Last night, the Kansas City Public Library hosted the opening reception for the Second National Joint Conference of Librarians of Color. I was honored to be a part of such a gathering! More than just an opportunity to show off our gorgeous Central Branch, it was a wonderful chance to mix and mingle with librarians from all over the country. I loved engaging so many people in passionate conversation about libraries!

Over the course of the evening, I noticed that there was one question that got asked by everyone I spoke to:

“Where did you get the money for all this?”

  • Our Central Branch building is a retrofitted bank. How were we able to get the building and convert it the way we did?
  • Where do we get the money to present 20-30 free-to-attend public events each month – ranging from scholarly presentations, to art and artifact exhibits, to movie screenings?
  • How can we afford to keep two full-time professional graphic designers on staff?
  • Where do we get the funding to maintain our dedicated business information center?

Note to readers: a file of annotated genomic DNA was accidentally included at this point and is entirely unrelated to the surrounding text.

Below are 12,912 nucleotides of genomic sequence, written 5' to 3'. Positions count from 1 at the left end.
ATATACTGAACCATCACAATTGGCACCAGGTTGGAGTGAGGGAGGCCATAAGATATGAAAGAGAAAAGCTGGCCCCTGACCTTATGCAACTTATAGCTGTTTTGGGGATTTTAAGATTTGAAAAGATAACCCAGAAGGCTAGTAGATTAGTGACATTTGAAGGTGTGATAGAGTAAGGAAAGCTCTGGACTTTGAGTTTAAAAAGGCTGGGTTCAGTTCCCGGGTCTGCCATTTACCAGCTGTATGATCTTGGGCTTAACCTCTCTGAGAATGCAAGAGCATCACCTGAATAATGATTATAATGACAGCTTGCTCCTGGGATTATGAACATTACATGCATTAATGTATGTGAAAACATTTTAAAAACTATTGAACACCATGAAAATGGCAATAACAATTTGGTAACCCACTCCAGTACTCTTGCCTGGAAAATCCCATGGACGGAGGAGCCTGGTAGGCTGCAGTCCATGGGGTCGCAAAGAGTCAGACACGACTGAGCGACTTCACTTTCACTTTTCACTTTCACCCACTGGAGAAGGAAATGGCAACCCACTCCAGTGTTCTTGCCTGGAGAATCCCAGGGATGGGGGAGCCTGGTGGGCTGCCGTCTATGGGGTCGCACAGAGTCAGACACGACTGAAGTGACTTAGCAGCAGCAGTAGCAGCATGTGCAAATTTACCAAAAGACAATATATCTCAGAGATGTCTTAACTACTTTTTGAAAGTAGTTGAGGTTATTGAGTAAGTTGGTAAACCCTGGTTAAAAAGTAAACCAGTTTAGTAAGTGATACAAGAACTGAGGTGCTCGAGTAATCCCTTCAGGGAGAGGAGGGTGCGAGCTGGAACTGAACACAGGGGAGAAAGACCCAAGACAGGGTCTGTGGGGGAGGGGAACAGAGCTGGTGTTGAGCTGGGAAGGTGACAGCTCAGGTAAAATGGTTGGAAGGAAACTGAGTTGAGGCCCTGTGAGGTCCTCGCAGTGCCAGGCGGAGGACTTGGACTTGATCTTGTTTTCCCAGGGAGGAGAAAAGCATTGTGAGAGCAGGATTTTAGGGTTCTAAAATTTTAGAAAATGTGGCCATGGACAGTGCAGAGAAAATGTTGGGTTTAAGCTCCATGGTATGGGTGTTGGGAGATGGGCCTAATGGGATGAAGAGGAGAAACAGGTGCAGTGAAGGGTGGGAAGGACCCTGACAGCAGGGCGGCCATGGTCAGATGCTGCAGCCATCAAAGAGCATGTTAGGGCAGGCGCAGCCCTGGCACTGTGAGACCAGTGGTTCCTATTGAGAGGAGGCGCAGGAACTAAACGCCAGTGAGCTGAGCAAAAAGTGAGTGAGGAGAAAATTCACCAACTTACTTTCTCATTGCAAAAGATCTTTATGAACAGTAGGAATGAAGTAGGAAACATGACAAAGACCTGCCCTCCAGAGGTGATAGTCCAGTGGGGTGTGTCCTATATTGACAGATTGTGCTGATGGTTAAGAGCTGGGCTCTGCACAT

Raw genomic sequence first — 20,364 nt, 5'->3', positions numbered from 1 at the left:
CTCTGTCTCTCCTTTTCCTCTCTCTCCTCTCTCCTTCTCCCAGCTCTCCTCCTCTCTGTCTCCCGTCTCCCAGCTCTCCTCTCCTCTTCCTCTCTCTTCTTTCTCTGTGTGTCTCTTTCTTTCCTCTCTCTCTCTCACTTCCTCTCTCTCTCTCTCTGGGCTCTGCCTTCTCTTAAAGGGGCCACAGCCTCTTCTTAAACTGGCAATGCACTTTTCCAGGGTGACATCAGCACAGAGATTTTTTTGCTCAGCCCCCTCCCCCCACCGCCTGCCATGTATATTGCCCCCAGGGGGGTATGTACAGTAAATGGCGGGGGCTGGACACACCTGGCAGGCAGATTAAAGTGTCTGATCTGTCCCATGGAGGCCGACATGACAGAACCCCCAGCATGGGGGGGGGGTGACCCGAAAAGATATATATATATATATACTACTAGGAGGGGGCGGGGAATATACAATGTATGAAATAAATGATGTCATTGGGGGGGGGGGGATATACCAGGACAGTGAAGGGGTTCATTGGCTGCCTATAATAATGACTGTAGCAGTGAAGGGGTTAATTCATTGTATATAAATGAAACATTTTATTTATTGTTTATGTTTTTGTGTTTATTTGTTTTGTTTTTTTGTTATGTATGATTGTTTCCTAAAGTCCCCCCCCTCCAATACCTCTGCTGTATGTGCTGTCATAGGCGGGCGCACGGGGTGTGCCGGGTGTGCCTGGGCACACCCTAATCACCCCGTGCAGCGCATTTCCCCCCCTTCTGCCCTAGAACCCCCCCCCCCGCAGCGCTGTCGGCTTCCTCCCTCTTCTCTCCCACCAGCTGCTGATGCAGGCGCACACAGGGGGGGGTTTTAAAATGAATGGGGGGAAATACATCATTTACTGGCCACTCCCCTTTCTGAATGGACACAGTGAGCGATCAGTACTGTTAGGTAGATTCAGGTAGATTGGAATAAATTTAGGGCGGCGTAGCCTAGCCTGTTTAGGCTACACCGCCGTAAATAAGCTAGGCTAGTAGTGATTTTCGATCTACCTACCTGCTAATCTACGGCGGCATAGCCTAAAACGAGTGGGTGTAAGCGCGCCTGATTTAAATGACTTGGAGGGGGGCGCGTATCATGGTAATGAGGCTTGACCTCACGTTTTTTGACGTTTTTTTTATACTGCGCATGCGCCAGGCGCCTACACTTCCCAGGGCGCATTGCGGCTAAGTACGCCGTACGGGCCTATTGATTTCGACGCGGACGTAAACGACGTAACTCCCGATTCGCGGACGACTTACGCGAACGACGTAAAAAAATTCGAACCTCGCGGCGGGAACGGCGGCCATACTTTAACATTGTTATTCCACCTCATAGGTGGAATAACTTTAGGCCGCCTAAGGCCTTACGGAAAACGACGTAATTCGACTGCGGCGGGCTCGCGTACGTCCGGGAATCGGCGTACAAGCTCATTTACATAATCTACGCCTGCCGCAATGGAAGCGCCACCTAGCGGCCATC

• Etc.

Funding questions became the ongoing theme of my evening.
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Social Web Engagement Metrics

In the world of social web, the idea that page views and visit lengths on a library’s core website are still relevant metrics for measuring patron engagement is outmoded. Yes, there are some pieces of content that require a visitor to spend time on your main site. But increasingly, more of a library’s relevant content is available to people through multiple avenues of engagement, across multiple accounts on multiple platforms – Facebook, Twitter, Flickr, YouTube, etc.

Many libraries, though, still determine their online strategy using page views and visit lengths on their core site as their main data input. There’s still substantial resistance to sending people away from the core library website. This is understandable – we librarians have a hang-up about all the unevaluated and uncurated data “in the wild” out there on the internet; what we present on our library website is known to be high quality and our impulse is to keep people there. Linking visitors to social media sites requires us to give up some control over the quality of their experience… and we don’t like doing that.